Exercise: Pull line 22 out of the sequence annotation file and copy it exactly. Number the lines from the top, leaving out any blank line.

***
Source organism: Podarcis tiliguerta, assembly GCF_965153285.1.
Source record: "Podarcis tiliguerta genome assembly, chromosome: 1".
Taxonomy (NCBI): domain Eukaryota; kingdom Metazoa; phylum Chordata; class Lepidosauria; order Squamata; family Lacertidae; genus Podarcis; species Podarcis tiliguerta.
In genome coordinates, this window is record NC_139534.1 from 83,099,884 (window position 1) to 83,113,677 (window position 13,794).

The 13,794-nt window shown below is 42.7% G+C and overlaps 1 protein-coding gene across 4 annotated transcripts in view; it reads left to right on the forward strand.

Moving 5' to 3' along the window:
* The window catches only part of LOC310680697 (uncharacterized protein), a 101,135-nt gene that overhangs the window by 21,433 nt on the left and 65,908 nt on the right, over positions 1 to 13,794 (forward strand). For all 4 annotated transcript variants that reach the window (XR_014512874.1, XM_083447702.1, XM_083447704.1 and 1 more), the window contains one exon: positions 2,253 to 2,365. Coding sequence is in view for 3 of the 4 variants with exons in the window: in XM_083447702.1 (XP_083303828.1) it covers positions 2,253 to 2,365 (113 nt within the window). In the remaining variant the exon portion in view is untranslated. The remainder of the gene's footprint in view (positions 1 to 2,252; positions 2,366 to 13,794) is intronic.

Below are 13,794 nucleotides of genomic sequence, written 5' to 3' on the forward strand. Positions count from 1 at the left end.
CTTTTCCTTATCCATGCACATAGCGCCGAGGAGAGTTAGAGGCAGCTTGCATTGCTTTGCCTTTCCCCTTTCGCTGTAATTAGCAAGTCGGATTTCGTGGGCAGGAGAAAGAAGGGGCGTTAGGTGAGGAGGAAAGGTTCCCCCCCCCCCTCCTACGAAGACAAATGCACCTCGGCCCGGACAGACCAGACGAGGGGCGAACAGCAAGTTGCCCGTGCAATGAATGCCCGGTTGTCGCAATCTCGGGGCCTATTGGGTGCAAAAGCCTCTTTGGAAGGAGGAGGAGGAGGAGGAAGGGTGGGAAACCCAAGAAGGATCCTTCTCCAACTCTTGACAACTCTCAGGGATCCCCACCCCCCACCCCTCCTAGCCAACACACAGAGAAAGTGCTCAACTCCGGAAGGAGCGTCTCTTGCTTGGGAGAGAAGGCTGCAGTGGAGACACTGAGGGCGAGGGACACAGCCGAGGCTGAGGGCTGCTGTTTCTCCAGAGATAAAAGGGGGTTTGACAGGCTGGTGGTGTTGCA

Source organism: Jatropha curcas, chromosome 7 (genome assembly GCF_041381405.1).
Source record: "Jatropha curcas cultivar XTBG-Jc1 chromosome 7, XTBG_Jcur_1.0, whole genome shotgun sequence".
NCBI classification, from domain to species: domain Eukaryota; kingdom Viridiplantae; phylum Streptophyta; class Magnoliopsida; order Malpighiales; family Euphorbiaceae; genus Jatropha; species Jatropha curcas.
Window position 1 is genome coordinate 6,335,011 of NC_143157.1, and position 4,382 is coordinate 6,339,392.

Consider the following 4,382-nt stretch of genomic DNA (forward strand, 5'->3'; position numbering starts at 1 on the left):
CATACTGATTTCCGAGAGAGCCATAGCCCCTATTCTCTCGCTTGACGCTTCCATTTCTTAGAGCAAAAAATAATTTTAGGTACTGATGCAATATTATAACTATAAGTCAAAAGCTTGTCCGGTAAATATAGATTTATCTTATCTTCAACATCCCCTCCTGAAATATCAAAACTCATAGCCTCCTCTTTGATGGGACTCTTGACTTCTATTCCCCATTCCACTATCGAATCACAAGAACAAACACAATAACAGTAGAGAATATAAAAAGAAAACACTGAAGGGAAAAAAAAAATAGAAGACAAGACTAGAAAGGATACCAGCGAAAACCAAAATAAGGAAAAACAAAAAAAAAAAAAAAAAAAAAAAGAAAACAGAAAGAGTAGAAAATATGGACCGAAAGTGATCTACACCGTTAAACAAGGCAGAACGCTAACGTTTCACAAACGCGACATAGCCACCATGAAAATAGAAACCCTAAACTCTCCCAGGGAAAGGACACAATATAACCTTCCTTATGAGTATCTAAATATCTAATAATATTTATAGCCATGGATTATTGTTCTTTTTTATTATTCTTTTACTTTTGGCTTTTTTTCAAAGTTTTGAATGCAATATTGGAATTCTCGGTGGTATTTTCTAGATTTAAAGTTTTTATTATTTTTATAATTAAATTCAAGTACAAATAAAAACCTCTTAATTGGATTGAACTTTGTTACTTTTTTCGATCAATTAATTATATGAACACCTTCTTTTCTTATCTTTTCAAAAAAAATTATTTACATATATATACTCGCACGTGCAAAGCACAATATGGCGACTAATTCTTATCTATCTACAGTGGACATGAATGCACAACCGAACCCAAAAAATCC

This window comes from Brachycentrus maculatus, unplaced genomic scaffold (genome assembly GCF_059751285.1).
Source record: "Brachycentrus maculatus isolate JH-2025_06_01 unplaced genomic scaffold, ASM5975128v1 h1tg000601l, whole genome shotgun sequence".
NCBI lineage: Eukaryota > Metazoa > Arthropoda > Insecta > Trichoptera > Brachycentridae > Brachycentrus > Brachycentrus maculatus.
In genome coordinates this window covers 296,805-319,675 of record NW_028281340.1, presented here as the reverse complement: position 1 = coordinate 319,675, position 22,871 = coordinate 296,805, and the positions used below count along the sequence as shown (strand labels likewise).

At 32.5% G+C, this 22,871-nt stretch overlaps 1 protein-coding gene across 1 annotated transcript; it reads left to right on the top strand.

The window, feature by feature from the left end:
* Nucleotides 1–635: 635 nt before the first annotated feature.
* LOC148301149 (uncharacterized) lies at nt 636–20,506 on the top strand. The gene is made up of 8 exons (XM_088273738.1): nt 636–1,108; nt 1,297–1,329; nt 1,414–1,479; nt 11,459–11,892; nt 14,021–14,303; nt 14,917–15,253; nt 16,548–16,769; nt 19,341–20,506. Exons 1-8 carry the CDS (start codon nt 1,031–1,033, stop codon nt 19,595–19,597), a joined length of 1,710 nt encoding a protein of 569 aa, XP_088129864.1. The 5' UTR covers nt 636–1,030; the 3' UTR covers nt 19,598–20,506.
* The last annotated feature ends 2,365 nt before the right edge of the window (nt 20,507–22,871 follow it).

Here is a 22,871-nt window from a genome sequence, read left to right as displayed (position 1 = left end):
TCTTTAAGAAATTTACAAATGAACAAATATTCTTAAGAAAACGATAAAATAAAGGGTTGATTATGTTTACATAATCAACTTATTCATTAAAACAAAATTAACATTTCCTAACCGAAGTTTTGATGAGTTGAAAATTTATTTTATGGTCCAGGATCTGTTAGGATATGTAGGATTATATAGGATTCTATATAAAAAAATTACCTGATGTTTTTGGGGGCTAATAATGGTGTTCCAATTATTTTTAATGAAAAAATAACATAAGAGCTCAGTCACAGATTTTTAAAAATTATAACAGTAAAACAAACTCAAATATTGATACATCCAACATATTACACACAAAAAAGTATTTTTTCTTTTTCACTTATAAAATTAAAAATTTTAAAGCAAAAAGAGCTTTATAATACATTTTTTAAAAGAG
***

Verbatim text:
* Nucleotides 1–635: 635 nt before the first annotated feature.